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April 24, 2014 / 24 Nisan, 5774
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Posts Tagged ‘U.S.’

Nita Lowey Gets Appropriations Top Dem Spot

Wednesday, December 5th, 2012

Democrats in the U.S. House of Representatives elevated Rep. Nita Lowey of New York’s 18th congressional district (Westchester and Rockland counties), to their ranking member on the powerful Appropriations Committee.

Lowey, a leading pro-Israel lawmaker who is Jewish, had been the top Democrat on the committee’s foreign operations subcommittee. She announced her bid for the party’s top slot on the Approriations Committee last April after Rep. Norm Dicks (D-Wash.) announced he was retiring.

“It is especially gratifying to be the first woman to lead either party on this powerful committee,” Lowey said in a statement Tuesday after her election by the House Democrats’ steering committee.

Lowey defeated Rep. Marcy Kaptur (D-Ohio) for the top spot. Kaptur had seniority but was seen as problematic because of her sometimes frosty relations with the House Demcoratic leadership and her relatively conservative views on abortion.

Lowey won by a vote of 36-10, sources told The Hill newspaper.

“Throughout her service on the Appropriations Committee, Congresswoman Lowey has acted as a fierce advocate for the best interests of the American people, at home and around the world,” said Rep. Nancy Pelosi (D-Calif.), the minority leader. “As the first woman to hold her new post, she will continue to fight for investments that strengthen the middle class and spur our prosperity.”

Pelosi emphasized that Lowey and a top Democrat on another committee, Rep. Maxine Waters (D-Calif.), of the Financial Services, were women — an implied jab at House Republicans, who elected only white men to committee chairmanships.

Rice’s Work At UN Wins Plaudits From Jewish Communal Leaders

Wednesday, December 5th, 2012

WASHINGTON – Susan Rice, the U.S. ambassador to the United Nations who is widely seen as a leading candidate to replace Secretary of State Hillary Rodham Clinton, has garnered plaudits from Jewish communal leaders for her work at the world body.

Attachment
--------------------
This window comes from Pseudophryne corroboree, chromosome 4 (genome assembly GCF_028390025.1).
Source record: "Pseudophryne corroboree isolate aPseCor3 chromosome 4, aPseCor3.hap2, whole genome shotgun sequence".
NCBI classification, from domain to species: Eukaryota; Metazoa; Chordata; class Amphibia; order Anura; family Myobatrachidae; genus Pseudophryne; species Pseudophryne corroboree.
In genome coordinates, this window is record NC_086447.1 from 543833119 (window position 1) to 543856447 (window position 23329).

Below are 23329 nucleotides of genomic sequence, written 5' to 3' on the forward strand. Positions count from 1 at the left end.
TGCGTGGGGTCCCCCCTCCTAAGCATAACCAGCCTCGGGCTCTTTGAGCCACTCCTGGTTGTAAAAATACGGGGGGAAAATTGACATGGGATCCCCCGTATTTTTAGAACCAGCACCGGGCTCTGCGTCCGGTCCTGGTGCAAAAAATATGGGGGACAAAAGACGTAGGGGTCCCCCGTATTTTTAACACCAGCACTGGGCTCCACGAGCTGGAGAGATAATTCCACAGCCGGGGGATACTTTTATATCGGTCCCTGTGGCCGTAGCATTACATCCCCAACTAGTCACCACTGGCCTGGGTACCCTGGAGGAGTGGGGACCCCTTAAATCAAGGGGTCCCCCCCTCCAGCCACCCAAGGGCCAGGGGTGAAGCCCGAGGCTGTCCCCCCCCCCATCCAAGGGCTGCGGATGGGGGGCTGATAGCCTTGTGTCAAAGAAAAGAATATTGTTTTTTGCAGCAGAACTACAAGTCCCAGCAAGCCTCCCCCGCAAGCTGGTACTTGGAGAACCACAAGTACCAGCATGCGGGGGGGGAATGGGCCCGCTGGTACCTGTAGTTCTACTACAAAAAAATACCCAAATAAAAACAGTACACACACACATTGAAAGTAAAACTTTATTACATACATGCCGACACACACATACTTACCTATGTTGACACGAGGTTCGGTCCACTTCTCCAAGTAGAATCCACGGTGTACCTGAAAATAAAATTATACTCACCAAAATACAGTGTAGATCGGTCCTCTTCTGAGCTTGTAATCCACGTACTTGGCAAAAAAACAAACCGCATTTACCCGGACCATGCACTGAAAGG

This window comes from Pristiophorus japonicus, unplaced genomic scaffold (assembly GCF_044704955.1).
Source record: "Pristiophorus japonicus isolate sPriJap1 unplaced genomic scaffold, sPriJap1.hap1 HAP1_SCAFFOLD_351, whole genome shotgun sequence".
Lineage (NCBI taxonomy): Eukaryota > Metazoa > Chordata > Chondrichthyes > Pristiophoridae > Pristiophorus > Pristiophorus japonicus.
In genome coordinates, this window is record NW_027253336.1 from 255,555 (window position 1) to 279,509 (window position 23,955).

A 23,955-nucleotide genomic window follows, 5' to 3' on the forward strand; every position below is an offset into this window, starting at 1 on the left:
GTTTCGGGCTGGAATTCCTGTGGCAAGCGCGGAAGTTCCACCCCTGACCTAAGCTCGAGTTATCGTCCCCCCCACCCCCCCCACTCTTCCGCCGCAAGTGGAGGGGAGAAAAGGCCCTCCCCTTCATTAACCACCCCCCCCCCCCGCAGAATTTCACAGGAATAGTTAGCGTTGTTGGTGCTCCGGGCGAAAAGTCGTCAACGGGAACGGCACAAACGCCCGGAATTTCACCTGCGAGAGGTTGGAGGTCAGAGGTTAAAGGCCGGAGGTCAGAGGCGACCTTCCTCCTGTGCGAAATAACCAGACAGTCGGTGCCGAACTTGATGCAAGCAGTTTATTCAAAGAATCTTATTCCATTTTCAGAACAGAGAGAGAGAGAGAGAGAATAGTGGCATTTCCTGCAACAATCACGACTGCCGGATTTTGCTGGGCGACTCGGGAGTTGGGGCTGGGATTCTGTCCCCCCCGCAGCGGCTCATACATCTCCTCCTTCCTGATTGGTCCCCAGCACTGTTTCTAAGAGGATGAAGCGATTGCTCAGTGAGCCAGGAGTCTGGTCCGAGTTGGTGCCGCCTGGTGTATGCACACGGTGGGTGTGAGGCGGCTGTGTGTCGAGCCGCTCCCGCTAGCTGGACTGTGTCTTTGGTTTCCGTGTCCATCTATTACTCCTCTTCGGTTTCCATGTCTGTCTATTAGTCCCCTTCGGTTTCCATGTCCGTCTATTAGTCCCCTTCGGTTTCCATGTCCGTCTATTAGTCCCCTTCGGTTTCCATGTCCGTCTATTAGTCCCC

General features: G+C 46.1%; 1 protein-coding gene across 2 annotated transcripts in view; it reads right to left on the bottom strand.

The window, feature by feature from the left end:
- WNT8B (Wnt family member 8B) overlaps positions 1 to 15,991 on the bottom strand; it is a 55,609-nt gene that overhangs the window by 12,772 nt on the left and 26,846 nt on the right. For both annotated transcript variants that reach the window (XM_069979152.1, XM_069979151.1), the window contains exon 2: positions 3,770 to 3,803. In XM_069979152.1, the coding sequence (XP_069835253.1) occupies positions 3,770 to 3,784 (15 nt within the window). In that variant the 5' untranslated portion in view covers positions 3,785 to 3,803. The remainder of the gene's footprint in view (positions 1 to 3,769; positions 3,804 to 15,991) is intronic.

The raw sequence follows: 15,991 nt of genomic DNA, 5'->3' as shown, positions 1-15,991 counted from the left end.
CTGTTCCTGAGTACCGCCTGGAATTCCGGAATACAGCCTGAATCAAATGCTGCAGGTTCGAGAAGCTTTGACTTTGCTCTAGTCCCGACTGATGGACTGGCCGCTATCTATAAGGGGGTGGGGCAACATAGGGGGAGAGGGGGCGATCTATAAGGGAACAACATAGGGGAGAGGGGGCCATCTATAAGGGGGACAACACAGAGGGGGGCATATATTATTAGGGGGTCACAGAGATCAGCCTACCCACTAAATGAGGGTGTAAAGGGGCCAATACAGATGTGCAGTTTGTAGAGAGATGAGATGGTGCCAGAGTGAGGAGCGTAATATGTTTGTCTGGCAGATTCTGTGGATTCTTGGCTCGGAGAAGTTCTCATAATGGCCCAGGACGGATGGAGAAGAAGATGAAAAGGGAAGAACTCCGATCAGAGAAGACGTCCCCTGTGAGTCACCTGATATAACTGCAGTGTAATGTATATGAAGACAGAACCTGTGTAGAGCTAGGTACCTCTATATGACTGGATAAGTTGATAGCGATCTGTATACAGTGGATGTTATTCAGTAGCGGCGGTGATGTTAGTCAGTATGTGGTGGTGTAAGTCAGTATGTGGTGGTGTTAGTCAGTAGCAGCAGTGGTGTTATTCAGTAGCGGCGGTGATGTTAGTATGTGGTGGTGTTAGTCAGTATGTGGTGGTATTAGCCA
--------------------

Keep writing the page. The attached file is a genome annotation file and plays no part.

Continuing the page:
Malcolm Hoenlein, executive vice chairman of the Conference of Presidents of Major American Jewish Organizations, said Rice routinely meets with Jewish groups. “We had a meeting right before the General Assembly, and we covered the wide range of prospects,” Hoenlein said. “I can’t say there were big areas of disagreement – and where there might have been, she’s always been forthright and honest.”

“She has proven herself as an ardent defender of major Israeli positions in an unfriendly forum,” said Abraham Foxman, the Anti-Defamation League’s national director. “And I’m more comfortable with the person I know than the person I don’t know. She is close to the president and that’s important in that position if you have someone you can relate to and understands us.”

Jewish groups see Rice’s trajectory at the United Nations – from tussles over Israel’s settlements and membership on the Human Rights Council at the outset of her term four years ago to close cooperation more recently – as reflective of the Obama administration’s evolving approach to Israel.

“One thing important to point out is that the votes have reflected administration policy,” said Daniel Mariaschin, B’nai B’rith International’s executive vice president. By contrast, he said, a secretary of state is more a shaper of policy than just its messenger.

Still, Mariaschin said, Rice as UN ambassador has demonstrated an understanding of Israel’s difficulties in the international arena.

“There are ways of explaining your vote and ways of explaining your vote,” he said. Mariaschin noted that Rice’s explanation of the U.S. “no” vote last week when the UN General Assembly elevated Palestine to non-member state status incorporated many of the talking points conveyed to her by pro-Israel groups.

“She made kind of a good end to an otherwise disappointing day,” Mariaschin said. Rice in her post-vote explanation was dismissive of whatever hopes that the lopsided vote – 138 for, 9 against and 41 abstentions – might have engendered for the Palestinians.